Saturday, January 20, 2007

How all occasions do inform against us...

The portents were all wrong. Alan Quinlan our junk yard dog, born for such a scrap, spuriously cited (by a Brit commissioner)and savagely suspended. Halstead, the spine of the backline, injured, leaving two high-stepping nancy boys manning the pass. And then, just as the pot was beginning to bubble nicely, John Kelly was taken off injured - to be replaced by the very flakey Tom O'Leary - you saw his role in Leicster's clinching try. Why didn't they bring on Christian Cullen at full-back, move the estimiable Payne to the centre and stick one of the ballet-dancers on the wing. Why wasn't Foley on from the start? O'Driscoll lacks wit and pace and ruins the configuration of the back row - perhaps his fitness was suspect and they only brought him on when things were going awry. Also, Leamy was plainly not back to full fitness and was a nonentity.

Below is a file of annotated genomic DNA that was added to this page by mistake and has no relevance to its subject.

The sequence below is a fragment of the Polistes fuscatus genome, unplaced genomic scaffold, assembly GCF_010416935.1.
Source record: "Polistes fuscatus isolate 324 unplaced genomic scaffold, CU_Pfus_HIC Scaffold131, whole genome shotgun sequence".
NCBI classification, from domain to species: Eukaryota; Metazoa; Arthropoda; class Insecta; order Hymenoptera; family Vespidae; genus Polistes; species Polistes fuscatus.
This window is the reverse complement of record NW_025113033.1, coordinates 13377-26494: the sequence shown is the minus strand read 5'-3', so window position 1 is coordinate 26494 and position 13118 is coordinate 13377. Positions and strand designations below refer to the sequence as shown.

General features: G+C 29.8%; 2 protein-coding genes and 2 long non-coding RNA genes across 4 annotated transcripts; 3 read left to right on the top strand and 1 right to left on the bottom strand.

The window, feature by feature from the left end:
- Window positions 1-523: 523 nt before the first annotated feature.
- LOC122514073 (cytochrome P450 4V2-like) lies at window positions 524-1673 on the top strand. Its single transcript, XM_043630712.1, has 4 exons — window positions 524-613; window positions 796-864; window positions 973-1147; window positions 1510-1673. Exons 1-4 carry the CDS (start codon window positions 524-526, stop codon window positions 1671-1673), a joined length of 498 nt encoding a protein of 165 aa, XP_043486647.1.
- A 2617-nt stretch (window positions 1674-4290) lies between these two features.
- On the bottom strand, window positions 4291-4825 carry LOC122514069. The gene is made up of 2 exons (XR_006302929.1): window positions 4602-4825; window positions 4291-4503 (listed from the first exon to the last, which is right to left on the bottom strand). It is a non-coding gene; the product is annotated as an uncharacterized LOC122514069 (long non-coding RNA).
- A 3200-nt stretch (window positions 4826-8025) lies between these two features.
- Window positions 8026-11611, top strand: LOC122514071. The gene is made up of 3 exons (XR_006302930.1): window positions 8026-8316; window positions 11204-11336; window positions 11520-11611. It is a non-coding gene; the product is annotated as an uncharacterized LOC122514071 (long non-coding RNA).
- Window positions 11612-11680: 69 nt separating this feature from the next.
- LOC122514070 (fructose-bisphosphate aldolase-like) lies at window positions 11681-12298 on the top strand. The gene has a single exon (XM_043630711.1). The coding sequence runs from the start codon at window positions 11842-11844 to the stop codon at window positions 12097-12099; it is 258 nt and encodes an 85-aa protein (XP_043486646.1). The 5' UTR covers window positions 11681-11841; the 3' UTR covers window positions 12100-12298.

But I must not dimiss Leicster's hunger, drive, and huge physical commitment. They outfought Munster. They were evil, cynical, brave, and clever. None more so than Shane Jennings - soon to rejoin Leinster. Their front row won the game for them though - Chuter, White and Castrogiovani were the rock upon which all was built. They bullied their opponents - Horan a boy to White's man. And Tuilagi and Rameri on the wings, with their exotic hair-styles, were immense - you could see them relishing the physical nature of the game.

And yet, and yet. If O'Connell had taken the penalty opportunity at 8-6 to Leicster, it would have been a huge psychological boost for Munster - who should have been nowhere near at that stage. Instead he opted for a scrum - Leicster won a penalty and went down the field and scored the match clinching try.

Tuesday, January 16, 2007

Felim Egan at the Kerlin Gallery